Guthrie, Piaget, Tolman, Hebb

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stimulus for Guthrie internal change in "receptors" organismal event movement-produced stimuli cue causes stimuli, internal stimuli cause responses
cue for Guthrie external phenomena external cues produce internal stimuli
conditioners Guthrie stimuli paired with some response recognition that there are lots of cues creating lots of stimuli--need connection with response
response for Guthrie muscle twitches response to neural input (stimuli) stimuli all come together to produce muscle twitches reduced response to its most basic element
act for Guthrie collection of responses this is what Skinner/Hull/Pavlov considered a response according to Guthrie, they only studied an artifact of behavior
Guthrie's Single Law of Learning LAW OF CONTIGUITY all learning basically classical conditioning if you do something in a given situation, the next time you are in that situation, you will do it again CS should precede UCS by about 1/2 second
Principle of Recency In terms of Guthrie, the response performed last in the presence of a set of stimuli will be that which willl be done when the stimulus combination next occurs.
How does Guthrie account for acquisition? all or none approach a muscle twitch either occurs or it doesnt the incremental curve observed by other theorists is a whole series of muscle twitches (an act) stimuli gain full associative strength at first pairing as more twitches become associated with each other and specific stimuli, there is a refinement of responses
For Guthrie, what is the relationship between the number of stimuli present and the occurance of a response during any given trial? if all cues and stimuli are similar, then responses will be similar--transfer of training transfer of training probably minimal because cue-stimuli-response relationships are very specific if there are dissimilar stimuli, there are incompatible responses associative shifting very influential for Guthrie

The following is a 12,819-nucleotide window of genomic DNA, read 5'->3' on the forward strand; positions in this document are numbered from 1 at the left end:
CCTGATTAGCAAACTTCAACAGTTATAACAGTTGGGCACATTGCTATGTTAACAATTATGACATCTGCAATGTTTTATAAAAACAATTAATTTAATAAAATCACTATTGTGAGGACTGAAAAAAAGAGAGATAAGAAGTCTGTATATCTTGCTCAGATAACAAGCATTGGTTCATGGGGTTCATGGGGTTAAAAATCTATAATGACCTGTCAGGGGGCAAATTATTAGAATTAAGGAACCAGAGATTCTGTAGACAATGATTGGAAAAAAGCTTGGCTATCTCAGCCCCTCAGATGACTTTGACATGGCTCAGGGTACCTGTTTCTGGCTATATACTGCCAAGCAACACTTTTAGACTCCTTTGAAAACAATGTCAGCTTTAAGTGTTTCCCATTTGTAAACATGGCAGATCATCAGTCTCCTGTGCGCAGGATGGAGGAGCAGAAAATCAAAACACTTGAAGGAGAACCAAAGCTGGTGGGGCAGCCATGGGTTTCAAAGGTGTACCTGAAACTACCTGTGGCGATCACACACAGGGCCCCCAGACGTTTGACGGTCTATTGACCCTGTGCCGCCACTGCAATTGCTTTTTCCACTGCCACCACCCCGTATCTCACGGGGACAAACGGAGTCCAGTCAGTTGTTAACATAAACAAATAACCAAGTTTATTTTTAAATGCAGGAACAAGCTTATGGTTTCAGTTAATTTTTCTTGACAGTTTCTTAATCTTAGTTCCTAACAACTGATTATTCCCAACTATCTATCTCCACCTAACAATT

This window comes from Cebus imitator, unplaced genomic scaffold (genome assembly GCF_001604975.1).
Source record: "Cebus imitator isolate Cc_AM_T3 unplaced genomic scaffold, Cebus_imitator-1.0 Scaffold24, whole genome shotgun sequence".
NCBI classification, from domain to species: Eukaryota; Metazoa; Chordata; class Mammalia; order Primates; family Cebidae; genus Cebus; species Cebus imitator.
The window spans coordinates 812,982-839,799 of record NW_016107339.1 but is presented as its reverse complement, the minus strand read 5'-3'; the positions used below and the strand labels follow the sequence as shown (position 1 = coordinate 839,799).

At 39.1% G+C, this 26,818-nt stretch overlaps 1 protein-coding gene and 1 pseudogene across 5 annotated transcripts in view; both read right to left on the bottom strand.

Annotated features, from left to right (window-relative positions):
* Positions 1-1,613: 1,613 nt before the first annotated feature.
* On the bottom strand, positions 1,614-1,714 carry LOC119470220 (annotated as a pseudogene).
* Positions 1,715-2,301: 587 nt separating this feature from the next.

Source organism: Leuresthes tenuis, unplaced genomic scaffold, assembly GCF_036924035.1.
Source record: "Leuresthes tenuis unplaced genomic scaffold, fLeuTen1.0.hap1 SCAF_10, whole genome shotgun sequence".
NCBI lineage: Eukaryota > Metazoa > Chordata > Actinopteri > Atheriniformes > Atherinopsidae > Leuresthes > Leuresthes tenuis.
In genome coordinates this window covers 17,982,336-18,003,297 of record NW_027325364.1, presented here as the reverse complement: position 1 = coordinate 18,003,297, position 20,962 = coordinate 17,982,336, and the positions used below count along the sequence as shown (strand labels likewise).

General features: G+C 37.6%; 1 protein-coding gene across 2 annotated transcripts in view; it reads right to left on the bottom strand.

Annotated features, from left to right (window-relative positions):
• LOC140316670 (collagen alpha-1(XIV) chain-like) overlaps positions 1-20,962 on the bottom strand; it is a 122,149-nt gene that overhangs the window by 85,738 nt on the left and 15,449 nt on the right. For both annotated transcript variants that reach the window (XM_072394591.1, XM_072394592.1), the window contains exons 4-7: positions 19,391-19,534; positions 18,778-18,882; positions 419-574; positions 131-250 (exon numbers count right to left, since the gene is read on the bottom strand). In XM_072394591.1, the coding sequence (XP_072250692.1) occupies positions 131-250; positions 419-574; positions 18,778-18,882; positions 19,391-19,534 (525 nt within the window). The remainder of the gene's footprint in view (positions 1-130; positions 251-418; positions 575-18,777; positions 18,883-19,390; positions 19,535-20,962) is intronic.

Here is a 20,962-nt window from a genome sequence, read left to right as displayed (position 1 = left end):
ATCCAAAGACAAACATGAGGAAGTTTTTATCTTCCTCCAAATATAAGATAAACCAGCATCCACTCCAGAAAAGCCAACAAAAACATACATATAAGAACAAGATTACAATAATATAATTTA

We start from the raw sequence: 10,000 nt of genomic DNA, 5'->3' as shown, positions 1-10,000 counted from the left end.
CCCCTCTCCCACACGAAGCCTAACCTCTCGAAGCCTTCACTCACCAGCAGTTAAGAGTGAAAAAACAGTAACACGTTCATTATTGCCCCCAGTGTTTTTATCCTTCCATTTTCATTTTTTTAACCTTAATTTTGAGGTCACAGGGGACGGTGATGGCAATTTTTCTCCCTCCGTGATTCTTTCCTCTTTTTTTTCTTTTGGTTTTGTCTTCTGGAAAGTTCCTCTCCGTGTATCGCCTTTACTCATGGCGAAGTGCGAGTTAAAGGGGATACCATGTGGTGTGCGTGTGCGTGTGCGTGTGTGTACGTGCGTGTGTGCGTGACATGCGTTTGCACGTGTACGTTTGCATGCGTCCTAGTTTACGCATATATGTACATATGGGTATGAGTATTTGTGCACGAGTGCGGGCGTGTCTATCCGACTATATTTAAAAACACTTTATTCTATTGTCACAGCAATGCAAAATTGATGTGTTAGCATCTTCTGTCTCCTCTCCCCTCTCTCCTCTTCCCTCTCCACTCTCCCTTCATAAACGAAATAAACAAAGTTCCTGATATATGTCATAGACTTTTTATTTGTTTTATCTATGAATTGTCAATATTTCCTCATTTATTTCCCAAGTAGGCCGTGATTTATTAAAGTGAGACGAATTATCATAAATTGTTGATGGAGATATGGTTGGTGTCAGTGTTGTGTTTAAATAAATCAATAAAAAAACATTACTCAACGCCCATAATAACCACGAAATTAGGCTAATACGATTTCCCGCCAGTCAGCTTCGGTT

What is the role of reinforcement for Guthrie? reinforcement changes cue-stimuli configuration in which animal is imbedded change in stimuli cause animal to preserve the last thing it did--recency principle
Seward experiment two groups of rats lever press one group immediately removed from box when it responds tested recency principle--the task should be learned because stimuli-configuration changed it wasn't....Guthrie not supported
For Guthrie, are operant and classical conditioning any different? they are the same thing ALL learning is contiguous and OC/CC are just reflections of this
How did Guthrie explain motivation? internal drive states exist drive create maintaining stimuli maintaining stimuli last for a long time Sequence of behavior associated with maintaining stimuli seem to be interrelated and local
Did Guthrie think behavior was purposive? Guthrie thought behavior was organized and systematic, not just a random series of muscle twitches maintaining stimuli provide framework for intentions intentions are responses conditioned to maintaining stimuli mechanistic, no cogntion involved
How does Guthrie explain chaining? movement produced stimuli similar to Watson's kinesthetic feedback after a response is initiated by a set of internal stimuli (bodily movements), the body itself produces the stimulus for the next response, and that response produces the stimulus for the next…
How does Guthrie account for extinction? extinction is not passive there is no weakening of connections it is like counterconditioning or associative inhibition organism learns to do something else that replaces original behavior
How can Guthrie say practice makes perfect? he is proponent of one-trial learning for responses, not for ACTS Skills are made up of many acts—practice allows specific associations between muscular stimuli and responses to be made refinement of responses
Guthrie's views on punishment punishment not necessarily bad, depends on what behavior you make the organism do if punishment doesn't tell the organism what to do, then it won't work well need to enable construction of new behaviors--punishment must elicit incompatible behavior expose organism to stimuli that create incompatible responses
what is a habit for Guthrie? a response that has become associated with a large number of stimuli the more stimuli, the stronger the response